Two decades ago the new Durham Bulls Athletic Park signaled, if not necessarily the end of downtown’s long decline, at least the beginning of the end.
A decade ago, as businesses moved into the American Tobacco complex, one of the most extensive historic preservation projects in the state, the decline’s end was pretty clearly behind us and significant rebirth had begun.
We’ve been alarmed at many threads coursing through the General Assembly, but one of the more ironic has been the Republican majority’s efforts to circumscribe and undermine city governments.
An article in a British Heritage guide to Oxford, England, recalls a nasty example of town-gown relations on St. Scholastrica's Day (February 10) in 1354.
“It started innocently enough,” wrote editor David Ross, “when some students drinking at the Swyndlestock Tavern, close to the Carfax Tower, accused the landlord of serving them ‘indifferent wine.’ The argument escalated until townsfolk came to the defence of the innkeeper.
Perhaps you’ll mark today with an Easter egg hunt, in your home or with a larger group.
Perhaps you’ll gather around the dinner table – or the picnic table – for ham and other traditional Easter dishes, chocolate bunnies included.
Chances are good, if you are a Christian, your day will include some time in church, even if you’re one of those sometimes referred to as “C and Es.”
An organization called LEARN NC has a wonderful web page authored by director Kathryn Walbert about the importance of oral history in our society.
She points out that there’s likely to be far more documentation surrounding the lives of well-known people than your average Joe. Reconstructing what daily life is like for most people would be difficult without the spoken word.
Fort Hood. Sandy Hook Elementary School. Washington Naval Yard. An Aurora, Colo., movie theater. The Boston Marathon.
We have had no shortage in recent years of tragic incidents in which someone visits death upon innocents in public places or at public events.
Given that context, it is no wonder Duke University, N. C. Central University and Durham Public Schools are adding a layer of security to high school graduations. This spring, anyone attending the graduations – held on the universities’ campuses – will need an admission ticket.
The city’s persistence is paying off in cleaning up a host of problems with unfinished infrastructure work in nascent subdivisions upended by the 2008 housing crash.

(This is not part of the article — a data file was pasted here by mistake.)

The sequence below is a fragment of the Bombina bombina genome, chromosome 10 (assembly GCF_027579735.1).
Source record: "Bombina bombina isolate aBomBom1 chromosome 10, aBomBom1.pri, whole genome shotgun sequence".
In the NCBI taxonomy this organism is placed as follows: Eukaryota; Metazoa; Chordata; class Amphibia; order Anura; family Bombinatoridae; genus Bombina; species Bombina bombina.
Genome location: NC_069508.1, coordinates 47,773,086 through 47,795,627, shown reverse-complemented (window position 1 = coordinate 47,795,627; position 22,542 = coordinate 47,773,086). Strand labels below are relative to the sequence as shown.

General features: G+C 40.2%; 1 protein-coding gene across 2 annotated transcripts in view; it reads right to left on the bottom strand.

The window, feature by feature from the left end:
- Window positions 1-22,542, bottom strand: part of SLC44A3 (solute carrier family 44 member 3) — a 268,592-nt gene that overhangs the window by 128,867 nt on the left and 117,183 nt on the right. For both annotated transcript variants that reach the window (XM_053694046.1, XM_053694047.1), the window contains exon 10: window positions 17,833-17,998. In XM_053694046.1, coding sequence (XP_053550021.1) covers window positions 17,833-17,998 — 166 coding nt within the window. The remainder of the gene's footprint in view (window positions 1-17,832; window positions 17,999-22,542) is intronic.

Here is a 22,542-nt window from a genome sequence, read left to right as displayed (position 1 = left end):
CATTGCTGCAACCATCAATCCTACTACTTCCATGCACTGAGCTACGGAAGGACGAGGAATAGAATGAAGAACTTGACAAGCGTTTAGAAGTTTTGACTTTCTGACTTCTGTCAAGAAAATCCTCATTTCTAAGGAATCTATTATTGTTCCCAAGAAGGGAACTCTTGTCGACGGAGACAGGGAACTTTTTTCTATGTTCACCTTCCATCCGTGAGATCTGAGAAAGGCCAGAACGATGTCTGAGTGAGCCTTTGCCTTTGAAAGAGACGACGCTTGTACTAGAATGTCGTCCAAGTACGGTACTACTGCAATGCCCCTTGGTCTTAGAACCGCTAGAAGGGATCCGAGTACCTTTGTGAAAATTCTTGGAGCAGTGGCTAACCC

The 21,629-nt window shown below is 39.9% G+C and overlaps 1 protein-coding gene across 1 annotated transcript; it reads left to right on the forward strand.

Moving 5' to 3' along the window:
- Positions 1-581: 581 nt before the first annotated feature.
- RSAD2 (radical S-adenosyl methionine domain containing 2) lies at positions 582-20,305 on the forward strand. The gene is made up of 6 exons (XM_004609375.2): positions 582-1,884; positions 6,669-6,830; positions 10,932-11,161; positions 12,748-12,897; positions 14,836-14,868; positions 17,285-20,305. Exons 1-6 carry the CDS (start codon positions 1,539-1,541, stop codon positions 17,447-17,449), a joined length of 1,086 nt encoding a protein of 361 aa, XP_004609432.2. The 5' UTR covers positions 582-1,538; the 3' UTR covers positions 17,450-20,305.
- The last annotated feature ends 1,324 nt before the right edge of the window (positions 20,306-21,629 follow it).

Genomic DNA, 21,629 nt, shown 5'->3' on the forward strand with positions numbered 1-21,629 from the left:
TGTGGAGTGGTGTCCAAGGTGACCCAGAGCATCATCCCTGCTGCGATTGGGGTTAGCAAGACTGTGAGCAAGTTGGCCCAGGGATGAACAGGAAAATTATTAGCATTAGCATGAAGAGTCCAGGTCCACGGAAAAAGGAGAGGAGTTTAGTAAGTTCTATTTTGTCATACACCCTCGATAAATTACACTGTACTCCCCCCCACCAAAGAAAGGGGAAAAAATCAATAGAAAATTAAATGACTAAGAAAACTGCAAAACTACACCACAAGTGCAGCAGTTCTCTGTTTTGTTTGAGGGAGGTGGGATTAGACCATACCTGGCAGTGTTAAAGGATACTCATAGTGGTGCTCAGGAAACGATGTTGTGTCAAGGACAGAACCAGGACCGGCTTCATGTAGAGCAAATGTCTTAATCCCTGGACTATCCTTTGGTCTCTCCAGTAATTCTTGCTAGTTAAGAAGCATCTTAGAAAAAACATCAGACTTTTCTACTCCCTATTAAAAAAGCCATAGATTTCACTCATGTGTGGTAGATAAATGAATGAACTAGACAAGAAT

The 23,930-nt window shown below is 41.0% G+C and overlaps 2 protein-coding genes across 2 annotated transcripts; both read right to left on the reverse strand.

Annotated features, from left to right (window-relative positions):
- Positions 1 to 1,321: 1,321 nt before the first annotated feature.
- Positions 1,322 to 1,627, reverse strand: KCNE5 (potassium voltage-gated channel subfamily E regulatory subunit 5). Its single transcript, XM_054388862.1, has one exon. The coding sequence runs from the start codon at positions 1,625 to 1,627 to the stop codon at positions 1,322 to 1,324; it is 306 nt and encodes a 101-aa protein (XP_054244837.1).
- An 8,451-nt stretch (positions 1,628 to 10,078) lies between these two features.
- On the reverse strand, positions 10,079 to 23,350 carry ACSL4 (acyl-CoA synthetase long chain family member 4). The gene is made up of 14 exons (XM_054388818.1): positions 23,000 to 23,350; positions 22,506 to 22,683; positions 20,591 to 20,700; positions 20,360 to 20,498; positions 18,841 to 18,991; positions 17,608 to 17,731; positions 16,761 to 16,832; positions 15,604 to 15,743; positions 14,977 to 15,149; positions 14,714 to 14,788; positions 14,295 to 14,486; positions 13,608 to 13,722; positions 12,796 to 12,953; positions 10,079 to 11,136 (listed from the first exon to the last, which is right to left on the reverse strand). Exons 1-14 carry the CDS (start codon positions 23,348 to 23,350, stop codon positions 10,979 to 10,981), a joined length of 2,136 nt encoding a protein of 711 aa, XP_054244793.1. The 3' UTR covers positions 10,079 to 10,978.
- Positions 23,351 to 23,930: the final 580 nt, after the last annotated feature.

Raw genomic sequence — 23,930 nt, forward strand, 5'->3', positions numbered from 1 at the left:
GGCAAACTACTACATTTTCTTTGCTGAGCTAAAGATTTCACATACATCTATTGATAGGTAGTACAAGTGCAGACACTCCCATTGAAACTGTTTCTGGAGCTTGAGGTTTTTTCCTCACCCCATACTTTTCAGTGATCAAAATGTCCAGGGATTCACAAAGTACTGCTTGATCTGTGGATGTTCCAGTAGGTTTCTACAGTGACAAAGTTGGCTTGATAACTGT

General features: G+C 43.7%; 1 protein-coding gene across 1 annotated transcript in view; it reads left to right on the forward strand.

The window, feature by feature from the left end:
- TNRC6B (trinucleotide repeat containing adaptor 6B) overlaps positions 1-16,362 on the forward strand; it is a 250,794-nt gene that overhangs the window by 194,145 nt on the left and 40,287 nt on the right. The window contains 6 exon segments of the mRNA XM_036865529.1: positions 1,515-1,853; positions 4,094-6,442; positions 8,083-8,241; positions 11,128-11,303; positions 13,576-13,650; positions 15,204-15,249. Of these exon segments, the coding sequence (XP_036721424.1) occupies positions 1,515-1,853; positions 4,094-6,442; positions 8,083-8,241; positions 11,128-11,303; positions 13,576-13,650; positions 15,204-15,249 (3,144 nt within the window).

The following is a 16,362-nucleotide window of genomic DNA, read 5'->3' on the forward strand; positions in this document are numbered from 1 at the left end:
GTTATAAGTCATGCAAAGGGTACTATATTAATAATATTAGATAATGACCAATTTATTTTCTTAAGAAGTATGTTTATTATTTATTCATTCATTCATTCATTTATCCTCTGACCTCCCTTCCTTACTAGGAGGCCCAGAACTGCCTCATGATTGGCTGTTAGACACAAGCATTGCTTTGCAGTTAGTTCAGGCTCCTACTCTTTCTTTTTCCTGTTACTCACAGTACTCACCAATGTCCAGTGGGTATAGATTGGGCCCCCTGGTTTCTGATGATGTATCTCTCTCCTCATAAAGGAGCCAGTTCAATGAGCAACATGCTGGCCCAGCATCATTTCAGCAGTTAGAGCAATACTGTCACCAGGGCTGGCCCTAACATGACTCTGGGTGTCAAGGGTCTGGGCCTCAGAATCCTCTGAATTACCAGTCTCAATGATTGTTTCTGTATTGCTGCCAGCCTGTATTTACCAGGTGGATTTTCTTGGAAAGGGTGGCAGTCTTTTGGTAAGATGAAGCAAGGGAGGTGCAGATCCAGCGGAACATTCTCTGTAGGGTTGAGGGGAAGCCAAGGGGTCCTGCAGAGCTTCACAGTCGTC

The Durham Public Schools board has given a clearer indication of a question many have pondered since Eric Becoats resigned in December – will this board choose his successor, or the board that takes office after the May 6 election?
Delores Benton Evans is 66 years old today, and a practicing attorney.
If it weren’t for a tragic accident -- and generous foresight -- she would not be alive today.
With millions of procrastinators on their final sprint to the midnight Tuesday deadline for filing our income-tax returns for last year, no doubt even those who are comfortable with the idea of the progressive income tax may utter a grumble or two.
It is a sign of the robust health of the Research Triangle area’s economy and the continuing recovery from the Great Recession that unemployment in Durham has dropped to its lowest level in nearly six years.
Most perpetrators of sexual violence are men. Most are white. Most know the person they attack.
About 17 percent of women and 3 percent of men in the U.S. say they have been raped or experienced an attempted rape, according to the National Institute of Justice. Fifteen percent of sexual assault and rape victims are under 12, according to the U.S. Bureau of Justice Statistics. Forty-four percent are under 18. Eighty percent are under 30.
Earvin “Magic” Johnson was a Hall of Fame basketball player whose prowess at Michigan State University and with the Los Angeles Lakers made him one of the most revered – and well-paid – athletes of his generation.
If schools stored emergency epinephrine injectors, the medicine that quickly treats a severe allergic reaction could literally be a lifesaver for some children.
By coincidence, two stories on the front page of this newspaper Saturday called attention to a corrosive problem – and two approaches to addressing it.
The issue, which more and more people realize poses serious long-term consequences, is the growing number of young men and women – mostly men – ensnared in the judicial process. Granted, this is not about the wrongly charged or stereotypically suspected – a serious problem in its own right, but a different one.